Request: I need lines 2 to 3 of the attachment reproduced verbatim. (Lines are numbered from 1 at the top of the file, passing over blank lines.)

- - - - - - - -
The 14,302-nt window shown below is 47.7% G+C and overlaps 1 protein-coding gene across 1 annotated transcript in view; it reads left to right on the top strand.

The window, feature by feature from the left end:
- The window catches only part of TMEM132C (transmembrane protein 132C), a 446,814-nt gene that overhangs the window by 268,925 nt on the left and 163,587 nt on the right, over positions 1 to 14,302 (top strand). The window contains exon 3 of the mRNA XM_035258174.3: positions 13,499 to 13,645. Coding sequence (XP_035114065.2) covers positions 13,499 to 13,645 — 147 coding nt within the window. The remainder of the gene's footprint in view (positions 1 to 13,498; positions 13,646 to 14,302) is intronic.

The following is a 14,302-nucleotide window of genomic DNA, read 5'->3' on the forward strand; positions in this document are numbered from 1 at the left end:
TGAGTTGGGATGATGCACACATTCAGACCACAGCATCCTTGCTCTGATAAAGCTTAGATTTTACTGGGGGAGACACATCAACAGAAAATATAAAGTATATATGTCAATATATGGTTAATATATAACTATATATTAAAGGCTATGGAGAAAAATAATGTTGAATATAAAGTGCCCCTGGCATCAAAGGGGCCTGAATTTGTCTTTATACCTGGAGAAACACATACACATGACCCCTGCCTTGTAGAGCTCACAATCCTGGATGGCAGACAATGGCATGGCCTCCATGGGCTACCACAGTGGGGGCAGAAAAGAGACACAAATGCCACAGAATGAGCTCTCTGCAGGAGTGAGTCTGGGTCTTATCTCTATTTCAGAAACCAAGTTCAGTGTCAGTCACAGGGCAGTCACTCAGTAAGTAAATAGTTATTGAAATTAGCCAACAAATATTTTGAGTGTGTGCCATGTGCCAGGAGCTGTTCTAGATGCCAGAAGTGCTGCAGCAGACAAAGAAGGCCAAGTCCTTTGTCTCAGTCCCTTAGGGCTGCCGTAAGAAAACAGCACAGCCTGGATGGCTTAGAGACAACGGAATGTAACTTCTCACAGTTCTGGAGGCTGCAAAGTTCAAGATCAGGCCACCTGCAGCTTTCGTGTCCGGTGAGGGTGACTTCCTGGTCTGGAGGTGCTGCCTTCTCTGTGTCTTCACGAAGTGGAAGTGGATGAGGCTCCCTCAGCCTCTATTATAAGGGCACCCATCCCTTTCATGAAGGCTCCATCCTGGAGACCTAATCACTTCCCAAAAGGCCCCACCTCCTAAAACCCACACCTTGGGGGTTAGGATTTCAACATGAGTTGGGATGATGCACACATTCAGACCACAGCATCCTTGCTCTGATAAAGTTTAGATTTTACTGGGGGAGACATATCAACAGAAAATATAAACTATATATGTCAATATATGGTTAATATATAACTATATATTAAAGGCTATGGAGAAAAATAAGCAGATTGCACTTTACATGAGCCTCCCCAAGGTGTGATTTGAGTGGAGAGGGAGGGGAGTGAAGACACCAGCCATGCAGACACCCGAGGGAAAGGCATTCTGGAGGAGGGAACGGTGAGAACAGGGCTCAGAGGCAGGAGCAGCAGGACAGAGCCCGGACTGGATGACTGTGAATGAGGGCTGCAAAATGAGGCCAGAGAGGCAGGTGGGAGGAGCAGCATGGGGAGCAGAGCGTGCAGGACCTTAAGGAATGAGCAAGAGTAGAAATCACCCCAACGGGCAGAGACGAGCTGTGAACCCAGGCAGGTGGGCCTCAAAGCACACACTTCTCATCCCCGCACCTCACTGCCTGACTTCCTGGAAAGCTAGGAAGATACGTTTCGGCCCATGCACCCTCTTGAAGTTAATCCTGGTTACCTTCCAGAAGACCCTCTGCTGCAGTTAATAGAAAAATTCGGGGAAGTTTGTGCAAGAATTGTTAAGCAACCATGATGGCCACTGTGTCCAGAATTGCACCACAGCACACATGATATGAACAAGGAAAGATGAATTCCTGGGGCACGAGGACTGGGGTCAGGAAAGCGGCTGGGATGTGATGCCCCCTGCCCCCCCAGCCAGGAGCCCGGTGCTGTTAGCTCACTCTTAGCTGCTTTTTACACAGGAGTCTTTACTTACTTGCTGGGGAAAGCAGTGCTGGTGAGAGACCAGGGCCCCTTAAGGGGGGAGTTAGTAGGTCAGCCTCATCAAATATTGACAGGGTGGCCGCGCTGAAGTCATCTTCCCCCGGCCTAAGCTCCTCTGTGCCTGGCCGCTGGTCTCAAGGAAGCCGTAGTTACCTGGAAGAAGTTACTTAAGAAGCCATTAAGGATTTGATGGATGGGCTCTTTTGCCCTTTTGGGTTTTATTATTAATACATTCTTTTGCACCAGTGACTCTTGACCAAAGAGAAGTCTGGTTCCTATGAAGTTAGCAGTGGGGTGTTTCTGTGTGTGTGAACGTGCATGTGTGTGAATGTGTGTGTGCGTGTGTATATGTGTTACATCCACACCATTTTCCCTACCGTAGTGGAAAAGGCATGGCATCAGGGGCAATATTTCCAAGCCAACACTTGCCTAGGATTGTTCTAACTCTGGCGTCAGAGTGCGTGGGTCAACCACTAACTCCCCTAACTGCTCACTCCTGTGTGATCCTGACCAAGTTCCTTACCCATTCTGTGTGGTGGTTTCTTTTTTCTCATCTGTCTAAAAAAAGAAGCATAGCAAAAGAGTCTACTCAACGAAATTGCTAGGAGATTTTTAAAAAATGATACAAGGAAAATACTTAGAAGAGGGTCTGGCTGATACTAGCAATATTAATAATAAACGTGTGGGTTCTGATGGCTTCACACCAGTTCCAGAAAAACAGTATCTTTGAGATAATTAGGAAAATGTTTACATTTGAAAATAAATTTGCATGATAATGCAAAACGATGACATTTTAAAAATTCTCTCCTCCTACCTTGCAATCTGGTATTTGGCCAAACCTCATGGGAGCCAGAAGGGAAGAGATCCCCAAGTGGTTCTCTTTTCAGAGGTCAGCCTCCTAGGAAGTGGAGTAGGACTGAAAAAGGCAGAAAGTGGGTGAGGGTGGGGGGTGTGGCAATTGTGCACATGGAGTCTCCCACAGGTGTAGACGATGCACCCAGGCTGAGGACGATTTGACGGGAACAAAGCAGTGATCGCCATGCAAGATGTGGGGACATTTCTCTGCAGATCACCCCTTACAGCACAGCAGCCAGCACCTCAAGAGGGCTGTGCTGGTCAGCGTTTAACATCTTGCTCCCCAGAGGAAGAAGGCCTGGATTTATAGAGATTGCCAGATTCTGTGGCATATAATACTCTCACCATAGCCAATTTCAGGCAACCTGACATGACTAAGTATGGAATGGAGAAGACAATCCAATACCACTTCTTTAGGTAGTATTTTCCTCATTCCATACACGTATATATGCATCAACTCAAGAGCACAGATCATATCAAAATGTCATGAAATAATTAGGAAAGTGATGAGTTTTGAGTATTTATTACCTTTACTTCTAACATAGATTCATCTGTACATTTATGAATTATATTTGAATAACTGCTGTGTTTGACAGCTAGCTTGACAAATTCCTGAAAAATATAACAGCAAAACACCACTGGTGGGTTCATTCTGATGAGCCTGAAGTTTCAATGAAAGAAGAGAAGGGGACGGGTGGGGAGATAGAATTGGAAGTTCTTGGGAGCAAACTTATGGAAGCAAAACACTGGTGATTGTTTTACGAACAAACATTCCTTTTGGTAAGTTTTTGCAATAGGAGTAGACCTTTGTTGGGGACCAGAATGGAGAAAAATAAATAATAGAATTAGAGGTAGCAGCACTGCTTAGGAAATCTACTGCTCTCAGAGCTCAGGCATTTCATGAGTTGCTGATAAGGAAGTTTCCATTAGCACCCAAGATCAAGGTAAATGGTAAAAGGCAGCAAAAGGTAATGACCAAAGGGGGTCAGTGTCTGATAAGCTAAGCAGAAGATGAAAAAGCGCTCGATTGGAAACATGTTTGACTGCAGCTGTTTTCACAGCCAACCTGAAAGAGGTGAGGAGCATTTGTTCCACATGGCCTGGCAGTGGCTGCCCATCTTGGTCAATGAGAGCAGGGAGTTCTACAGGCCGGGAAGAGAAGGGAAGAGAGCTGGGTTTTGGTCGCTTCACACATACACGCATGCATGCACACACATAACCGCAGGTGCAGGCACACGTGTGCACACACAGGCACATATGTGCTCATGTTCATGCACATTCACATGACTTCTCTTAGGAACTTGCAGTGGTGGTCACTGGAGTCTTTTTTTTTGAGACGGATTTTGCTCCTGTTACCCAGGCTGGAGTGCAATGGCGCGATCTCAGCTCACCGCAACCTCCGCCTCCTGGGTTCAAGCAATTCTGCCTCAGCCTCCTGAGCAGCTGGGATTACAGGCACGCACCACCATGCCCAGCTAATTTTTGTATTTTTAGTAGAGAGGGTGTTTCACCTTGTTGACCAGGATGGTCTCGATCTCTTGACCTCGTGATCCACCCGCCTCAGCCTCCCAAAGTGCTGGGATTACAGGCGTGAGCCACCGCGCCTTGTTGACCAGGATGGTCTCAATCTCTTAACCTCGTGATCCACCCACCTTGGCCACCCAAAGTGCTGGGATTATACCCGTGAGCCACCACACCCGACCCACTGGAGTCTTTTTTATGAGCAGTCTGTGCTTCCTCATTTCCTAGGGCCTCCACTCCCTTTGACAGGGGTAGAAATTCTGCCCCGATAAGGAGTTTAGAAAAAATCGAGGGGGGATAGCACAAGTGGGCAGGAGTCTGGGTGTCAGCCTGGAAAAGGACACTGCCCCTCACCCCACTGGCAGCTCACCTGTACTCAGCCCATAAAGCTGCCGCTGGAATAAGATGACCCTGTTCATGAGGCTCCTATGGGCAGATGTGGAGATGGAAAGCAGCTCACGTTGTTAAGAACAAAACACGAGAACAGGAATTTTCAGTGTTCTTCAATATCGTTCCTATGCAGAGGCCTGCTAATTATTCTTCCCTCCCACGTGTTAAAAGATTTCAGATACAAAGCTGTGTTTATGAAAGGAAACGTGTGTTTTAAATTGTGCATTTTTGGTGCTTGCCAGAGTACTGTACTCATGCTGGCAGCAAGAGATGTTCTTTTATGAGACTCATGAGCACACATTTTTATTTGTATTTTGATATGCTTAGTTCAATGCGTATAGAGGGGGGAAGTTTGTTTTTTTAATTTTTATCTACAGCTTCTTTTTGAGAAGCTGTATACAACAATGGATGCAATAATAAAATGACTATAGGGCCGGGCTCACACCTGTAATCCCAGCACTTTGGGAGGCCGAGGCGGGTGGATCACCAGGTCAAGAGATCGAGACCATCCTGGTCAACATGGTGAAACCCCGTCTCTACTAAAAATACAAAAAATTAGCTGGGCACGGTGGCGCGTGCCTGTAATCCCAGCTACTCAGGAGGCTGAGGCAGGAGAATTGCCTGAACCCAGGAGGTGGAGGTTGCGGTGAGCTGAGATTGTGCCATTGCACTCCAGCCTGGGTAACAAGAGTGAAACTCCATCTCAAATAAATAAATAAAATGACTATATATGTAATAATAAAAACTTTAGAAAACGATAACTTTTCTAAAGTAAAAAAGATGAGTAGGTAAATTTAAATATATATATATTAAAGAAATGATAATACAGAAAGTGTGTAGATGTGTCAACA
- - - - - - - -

The window, feature by feature from the left end:
- The window catches only part of TMEM132C (transmembrane protein 132C), a 446,814-nt gene that overhangs the window by 268,925 nt on the left and 163,587 nt on the right, over positions 1 to 14,302 (top strand). The window contains exon 3 of the mRNA XM_035258174.3: positions 13,499 to 13,645. Coding sequence (XP_035114065.2) covers positions 13,499 to 13,645 — 147 coding nt within the window. The remainder of the gene's footprint in view (positions 1 to 13,498; positions 13,646 to 14,302) is intronic.